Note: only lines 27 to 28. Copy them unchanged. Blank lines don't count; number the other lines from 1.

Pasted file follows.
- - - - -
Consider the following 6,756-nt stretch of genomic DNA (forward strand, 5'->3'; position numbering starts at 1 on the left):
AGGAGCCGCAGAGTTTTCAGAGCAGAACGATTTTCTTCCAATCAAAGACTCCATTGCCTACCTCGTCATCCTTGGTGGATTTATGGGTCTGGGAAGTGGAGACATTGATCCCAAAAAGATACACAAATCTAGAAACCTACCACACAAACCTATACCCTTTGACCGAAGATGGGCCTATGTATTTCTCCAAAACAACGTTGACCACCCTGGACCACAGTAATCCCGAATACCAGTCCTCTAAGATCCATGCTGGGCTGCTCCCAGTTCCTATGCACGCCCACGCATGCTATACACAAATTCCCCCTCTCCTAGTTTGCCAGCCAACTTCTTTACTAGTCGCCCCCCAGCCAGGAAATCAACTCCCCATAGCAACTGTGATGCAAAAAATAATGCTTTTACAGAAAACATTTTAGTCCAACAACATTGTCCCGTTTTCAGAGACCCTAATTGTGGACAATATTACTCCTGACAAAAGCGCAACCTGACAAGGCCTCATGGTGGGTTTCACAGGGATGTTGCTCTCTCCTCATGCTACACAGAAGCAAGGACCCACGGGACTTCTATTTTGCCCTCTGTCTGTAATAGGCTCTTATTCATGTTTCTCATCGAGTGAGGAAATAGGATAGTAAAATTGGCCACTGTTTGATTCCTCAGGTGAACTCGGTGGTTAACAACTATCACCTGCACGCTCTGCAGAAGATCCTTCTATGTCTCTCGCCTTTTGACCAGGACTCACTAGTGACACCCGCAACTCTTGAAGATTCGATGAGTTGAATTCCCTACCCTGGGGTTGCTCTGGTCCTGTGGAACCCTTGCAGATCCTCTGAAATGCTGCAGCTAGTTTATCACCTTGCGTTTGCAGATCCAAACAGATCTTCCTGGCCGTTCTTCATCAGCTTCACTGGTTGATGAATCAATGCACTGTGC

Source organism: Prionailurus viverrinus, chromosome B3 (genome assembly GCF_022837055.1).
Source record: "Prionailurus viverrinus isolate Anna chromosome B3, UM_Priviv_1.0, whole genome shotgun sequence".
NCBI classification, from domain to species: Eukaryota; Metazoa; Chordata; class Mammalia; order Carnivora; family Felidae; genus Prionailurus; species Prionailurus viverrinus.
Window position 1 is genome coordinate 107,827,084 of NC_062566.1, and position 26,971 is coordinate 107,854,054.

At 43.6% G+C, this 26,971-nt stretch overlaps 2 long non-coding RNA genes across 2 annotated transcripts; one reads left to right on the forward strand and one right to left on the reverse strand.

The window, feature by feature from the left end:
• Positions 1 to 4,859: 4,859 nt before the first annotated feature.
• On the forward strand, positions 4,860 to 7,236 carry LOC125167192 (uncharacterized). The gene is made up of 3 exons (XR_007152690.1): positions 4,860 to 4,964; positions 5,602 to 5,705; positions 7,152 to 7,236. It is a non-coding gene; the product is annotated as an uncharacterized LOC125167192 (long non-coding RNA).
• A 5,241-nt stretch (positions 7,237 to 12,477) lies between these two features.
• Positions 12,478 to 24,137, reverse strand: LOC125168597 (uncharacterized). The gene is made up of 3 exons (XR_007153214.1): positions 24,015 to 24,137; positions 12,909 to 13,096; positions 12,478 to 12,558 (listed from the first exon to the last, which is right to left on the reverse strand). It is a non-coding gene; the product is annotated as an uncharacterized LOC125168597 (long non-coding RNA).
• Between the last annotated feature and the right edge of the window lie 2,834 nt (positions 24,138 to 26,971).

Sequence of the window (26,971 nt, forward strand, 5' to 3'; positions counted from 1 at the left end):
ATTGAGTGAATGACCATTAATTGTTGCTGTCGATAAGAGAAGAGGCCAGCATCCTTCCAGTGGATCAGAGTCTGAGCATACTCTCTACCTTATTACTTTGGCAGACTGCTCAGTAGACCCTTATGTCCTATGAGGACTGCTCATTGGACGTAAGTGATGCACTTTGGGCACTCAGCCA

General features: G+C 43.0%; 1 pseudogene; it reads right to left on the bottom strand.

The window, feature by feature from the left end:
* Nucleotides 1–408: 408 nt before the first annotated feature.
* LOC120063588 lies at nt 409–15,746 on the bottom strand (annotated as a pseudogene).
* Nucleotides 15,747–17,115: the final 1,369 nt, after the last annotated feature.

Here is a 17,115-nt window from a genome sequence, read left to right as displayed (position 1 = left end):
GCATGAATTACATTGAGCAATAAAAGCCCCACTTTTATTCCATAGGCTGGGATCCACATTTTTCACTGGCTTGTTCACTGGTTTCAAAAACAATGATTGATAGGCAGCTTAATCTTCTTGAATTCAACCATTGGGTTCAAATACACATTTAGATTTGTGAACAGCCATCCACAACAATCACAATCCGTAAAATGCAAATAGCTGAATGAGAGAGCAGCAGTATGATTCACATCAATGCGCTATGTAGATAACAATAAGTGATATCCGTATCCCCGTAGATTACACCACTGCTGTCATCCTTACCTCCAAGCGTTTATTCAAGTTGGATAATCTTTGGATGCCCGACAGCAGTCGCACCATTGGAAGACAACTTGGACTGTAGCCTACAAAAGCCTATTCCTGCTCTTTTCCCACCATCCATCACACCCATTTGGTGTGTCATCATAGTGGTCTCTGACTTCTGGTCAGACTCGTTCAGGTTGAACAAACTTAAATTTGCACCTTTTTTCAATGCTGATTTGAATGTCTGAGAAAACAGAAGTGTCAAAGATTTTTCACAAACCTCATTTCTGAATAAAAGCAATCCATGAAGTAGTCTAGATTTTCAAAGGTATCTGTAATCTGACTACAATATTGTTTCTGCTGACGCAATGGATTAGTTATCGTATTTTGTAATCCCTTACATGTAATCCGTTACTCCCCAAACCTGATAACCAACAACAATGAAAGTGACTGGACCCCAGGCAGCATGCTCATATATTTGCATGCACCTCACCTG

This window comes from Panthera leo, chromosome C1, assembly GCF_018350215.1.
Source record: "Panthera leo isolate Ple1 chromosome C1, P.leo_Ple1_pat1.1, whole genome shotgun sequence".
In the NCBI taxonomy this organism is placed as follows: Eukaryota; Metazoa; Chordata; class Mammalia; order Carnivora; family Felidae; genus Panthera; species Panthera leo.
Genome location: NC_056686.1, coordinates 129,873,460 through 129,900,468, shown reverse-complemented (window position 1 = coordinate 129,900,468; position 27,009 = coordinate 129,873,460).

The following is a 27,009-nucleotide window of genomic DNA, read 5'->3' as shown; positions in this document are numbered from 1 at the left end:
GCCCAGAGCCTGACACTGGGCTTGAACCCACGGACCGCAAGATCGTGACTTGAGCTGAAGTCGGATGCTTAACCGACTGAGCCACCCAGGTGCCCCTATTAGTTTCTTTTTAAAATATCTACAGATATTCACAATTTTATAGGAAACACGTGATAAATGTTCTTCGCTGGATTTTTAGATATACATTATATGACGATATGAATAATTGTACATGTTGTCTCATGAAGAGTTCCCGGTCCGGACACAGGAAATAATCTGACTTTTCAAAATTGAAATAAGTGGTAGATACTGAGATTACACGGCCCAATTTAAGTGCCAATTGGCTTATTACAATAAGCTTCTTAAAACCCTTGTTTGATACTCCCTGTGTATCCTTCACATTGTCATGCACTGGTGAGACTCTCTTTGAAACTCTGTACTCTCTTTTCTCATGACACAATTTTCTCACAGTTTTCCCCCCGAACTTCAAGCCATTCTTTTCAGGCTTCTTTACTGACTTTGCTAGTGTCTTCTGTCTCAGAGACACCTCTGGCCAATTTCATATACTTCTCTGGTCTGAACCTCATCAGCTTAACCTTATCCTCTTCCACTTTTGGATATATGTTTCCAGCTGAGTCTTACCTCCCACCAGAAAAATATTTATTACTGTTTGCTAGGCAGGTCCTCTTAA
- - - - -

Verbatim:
The following is a 27,009-nucleotide window of genomic DNA, read 5'->3' as shown; positions in this document are numbered from 1 at the left end:
GCCCAGAGCCTGACACTGGGCTTGAACCCACGGACCGCAAGATCGTGACTTGAGCTGAAGTCGGATGCTTAACCGACTGAGCCACCCAGGTGCCCCTATTAGTTTCTTTTTAAAATATCTACAGATATTCACAATTTTATAGGAAACACGTGATAAATGTTCTTCGCTGGATTTTTAGATATACATTATATGACGATATGAATAATTGTACATGTTGTCTCATGAAGAGTTCCCGGTCCGGACACAGGAAATAATCTGACTTTTCAAAATTGAAATAAGTGGTAGATACTGAGATTACACGGCCCAATTTAAGTGCCAATTGGCTTATTACAATAAGCTTCTTAAAACCCTTGTTTGATACTCCCTGTGTATCCTTCACATTGTCATGCACTGGTGAGACTCTCTTTGAAACTCTGTACTCTCTTTTCTCATGACACAATTTTCTCACAGTTTTCCCCCCGAACTTCAAGCCATTCTTTTCAGGCTTCTTTACTGACTTTGCTAGTGTCTTCTGTCTCAGAGACACCTCTGGCCAATTTCATATACTTCTCTGGTCTGAACCTCATCAGCTTAACCTTATCCTCTTCCACTTTTGGATATATGTTTCCAGCTGAGTCTTACCTCCCACCAGAAAAATATTTATTACTGTTTGCTAGGCAGGTCCTCTTAA